– Terry Farrell, who plays a character on “DS9” that is carrying a 300 year old symbiote in her belly that fuses her personality with all the personalities of its previous hosts, left the program after several years to join “Becker”; this is the all-consuming power of Ted Danson, truly the borg of our universe
– “DS9’s” later seasons are consumed by a war that breaks out between the Federation and these brand new aliens from the other side of the wormhole who want to control the universe; a lot of interesting religious stuff comes into play as several other alien races perceive the new aliens to be infallible gods while the bajorans ramp up their faith in Benjamin Sisko, who they believe is an “emissary” sent by their own gods to deliver them from evil; like any other war, this thing’s got espionage, double crossing, triple crossing, breakdowns in the chain of command, and klingons beating the hell out of each other
– also in the later seasons, Jeffrey Combs turns up as this figurehead who is like the nefarious and withering precursor to Rob Lowe on “Parks & Rec”
– since this is “Star Trek” there are of course a few episodes where the crew visit 20th Century Earth and cannot figure out what the hell is going on; as tired as this trope is within “Star Trek” it is never not entertaining
– the “DS9” series finale could be firmer in its second half but once the dust settles one could argue the narrative is open for reprisal (don’t we deserve a feature film where Avery Brooks is givin’ it to some Cardassians for 90 min?)
– yes, Iggy Pop is in one episode playing an alien and he is fuckin’ good
– Children of The Corn is a film about some kids possessed by another kid possessed by a nebulous farm demon; they’ve expunged every adult from their town and any grownup unlucky enough to cross their path winds up crucified on corn stalks; all of this is more plausible than the scene where two tykes break off from the cult to indulge in a game of Monopoly; an entire town at your disposal and you want to play a real estate simulator?
– the protagonists are Burt and Vicky, an adult-ish couple driving through Nebraska on the way to Burt’s medical internship; problems begin when they accidentally run their giant canary colored 1980s car into a child of the corn; Burt must be at the bottom of his class because he moves the kid from the scene of this accident, wrapping him up and tossing him in the trunk; slowly the child of the trunk is forgotten about as Burt and Vicky’s quest for a doctor gets weirder; by the time the end credits roll, the vehicular manslaughter that set all this shit into motion remains unresolved; the lesson: if you run over a child of the corn, just wait until help arrives or else you’ll wind up fending off gaggles of hollow-eyed baby Satanists with just your wits and a pocket knife
– the nebulous farm demon is never really seen or thoroughly explained, which is disappointing; a 1984 movie about otherworldly energy moving through cornfields and possessing children deserves a big crazy stalk monster that spits creamed corn and vaporizes chickens with laser eyes
– one of the production companies credited with bringing Children of The Corn to life is Hal Roach Studios, who of course also delivered us Alfalfa, Spanky, Buckwheat, and the rest of Our Gang; is that ironic or hilarious, and has anyone considered a dark reboot of Our Gang?
– this film is creepy and unsettling and they could have stopped at one but in the grand tradition of any marginally interesting 1980s horror film there have been seven Children of The Corn sequels and a remake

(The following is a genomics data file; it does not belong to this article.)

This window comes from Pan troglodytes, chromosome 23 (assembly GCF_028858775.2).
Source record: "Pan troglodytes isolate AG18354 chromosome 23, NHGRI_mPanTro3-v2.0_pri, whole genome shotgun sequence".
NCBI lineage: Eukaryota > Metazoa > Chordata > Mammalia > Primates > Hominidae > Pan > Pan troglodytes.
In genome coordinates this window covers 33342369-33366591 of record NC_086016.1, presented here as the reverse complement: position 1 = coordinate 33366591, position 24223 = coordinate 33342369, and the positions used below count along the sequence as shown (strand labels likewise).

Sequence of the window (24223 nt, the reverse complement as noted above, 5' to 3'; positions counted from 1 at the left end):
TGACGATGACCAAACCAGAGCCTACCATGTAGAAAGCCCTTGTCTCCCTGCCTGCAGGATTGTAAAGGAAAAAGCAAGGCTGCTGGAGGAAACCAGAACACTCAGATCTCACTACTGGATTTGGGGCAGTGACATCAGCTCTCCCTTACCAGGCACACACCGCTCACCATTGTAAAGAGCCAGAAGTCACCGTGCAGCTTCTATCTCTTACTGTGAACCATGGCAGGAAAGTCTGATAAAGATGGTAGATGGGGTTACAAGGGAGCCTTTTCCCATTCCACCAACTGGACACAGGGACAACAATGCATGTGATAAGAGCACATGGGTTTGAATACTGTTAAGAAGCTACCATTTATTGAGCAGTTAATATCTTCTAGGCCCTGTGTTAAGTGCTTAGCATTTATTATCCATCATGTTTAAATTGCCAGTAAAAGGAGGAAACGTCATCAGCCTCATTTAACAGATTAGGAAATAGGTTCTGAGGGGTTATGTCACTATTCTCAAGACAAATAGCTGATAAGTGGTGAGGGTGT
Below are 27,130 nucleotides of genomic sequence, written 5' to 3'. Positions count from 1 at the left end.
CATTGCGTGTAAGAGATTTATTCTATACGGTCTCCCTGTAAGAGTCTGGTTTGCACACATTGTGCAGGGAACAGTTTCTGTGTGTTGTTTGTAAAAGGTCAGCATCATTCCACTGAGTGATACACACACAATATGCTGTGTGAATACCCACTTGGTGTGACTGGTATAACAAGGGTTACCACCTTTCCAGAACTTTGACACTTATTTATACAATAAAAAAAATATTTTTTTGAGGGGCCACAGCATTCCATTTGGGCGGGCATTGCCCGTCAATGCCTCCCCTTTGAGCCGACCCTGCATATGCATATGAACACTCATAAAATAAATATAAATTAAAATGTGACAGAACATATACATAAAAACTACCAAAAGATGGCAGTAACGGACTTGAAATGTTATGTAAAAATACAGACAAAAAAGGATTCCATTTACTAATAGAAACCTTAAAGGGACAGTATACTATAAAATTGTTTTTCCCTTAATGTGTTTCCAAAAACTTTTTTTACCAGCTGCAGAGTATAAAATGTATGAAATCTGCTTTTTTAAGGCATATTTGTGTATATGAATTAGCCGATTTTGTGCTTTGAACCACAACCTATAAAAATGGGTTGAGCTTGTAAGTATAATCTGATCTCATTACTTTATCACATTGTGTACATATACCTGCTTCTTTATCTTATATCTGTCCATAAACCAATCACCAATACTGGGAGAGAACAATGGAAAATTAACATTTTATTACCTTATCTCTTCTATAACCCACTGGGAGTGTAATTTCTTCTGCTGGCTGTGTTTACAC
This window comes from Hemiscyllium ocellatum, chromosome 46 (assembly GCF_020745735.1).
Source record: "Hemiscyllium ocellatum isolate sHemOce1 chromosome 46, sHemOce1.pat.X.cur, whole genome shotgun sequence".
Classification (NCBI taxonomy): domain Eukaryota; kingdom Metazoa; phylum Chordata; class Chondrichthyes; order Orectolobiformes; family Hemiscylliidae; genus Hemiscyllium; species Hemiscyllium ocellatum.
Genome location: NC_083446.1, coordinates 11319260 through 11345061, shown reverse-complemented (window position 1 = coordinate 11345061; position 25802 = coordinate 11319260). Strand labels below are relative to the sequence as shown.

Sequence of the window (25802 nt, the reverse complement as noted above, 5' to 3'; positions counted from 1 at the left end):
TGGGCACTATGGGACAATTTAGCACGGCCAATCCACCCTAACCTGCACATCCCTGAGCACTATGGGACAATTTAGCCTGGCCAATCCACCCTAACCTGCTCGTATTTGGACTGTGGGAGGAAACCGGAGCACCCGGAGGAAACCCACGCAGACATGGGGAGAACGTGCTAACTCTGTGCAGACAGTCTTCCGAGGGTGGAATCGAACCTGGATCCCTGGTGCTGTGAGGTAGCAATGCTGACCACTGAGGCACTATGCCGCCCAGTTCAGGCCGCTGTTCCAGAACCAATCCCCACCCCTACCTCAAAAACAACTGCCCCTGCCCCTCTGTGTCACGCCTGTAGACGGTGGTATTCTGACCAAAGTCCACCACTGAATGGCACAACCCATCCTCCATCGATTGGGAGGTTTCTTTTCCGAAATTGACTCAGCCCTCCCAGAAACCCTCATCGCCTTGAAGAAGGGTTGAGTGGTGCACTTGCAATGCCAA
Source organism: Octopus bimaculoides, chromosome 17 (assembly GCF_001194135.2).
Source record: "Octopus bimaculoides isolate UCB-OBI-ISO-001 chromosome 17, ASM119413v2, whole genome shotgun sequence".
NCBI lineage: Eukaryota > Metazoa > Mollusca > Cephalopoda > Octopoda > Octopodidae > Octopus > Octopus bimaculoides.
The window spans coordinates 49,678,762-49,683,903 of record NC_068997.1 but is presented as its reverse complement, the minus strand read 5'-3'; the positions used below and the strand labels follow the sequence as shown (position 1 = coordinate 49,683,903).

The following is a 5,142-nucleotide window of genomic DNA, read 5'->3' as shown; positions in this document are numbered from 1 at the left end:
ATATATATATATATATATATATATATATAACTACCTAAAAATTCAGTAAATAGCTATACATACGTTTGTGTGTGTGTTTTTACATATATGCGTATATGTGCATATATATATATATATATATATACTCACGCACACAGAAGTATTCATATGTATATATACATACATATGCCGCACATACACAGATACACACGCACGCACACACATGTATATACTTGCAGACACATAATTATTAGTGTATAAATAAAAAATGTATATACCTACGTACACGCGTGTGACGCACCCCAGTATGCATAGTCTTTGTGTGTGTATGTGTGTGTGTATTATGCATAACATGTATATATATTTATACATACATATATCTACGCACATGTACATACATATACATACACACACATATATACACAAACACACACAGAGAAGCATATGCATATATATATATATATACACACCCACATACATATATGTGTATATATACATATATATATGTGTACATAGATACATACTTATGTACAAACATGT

– if John Franklin’s portrayal of malevolent child preacher Isaac becomes too much to bear, calm yourself by remembering that Franklin also plays Cousin Itt in both Addams Family movies
– our collective conscious appears to dismiss Look Who’s Talking as “the talking baby picture Travolta made on his way back up” or “the talking baby picture Alley made on her way back down”; what an extreme surprise it was to learn this is an Amy Heckerling film and not [I was going to make a joke here about whoever directed Air Bud but it turns out Air Bud was directed by Charles Martin Smith—am I expecting too much from this world?]
– the central gimmick of Look Who’s Talking, the thing that got people in the door in October of ’89 after a summer of Batman and the Ghostbusters and “Weird Al,” is Bruce Willis providing the Garfield-esque inner monologue of the infant; there are times this is amusing, but more often are wide swaths where the Willis narration is pointless and asinine and makes you wonder if they tried at first to make a normal comedy hanging on Travolta and Alley’s fun chemistry but something was lacking so they decided “talking baby”
– “talking baby” is a misnomer as the baby is only such for the middle part of the movie; before that, Willis is giving voice to a sperm as it swims toward an egg (the special effects are just as mind-boggling as the Beach Boys music cue) and then an in utero fetus (which bears a striking resemblance to the murderous infant from the 1974 classic It’s Alive); toward the end of Look Who’s Talking, Bruce Willis is cracking wise over a toddler who seems old enough to actually form his own words; this is probably why they brought in another baby for the sequel, who is voiced by Roseanne
– George Segal plays the smarmy, shitty, married businessman who keeps Kirstie Alley’s character as his long-suffering mistress until he impregnates her with the Bruce Willis baby; if you’ve ever wanted to see the old fella from “Just Shoot Me” give it to the lady from “Cheers” you’ll get a little pleasure
– Abe Vigoda plays the somewhat out to lunch grandfather of John Travolta’s character; not Vigoda’s finest hour but the “please help my grandpa get into a better nursing home” subplot does pave the way for a few succulent morsels of humanity (not to mention the climatic white knuckle car chase through what we are meant to believe is Manhattan)
– there is a montage in Look Who’s Talking set to the Talking Heads song “And She Was”; I wonder how David Byrne feels about that today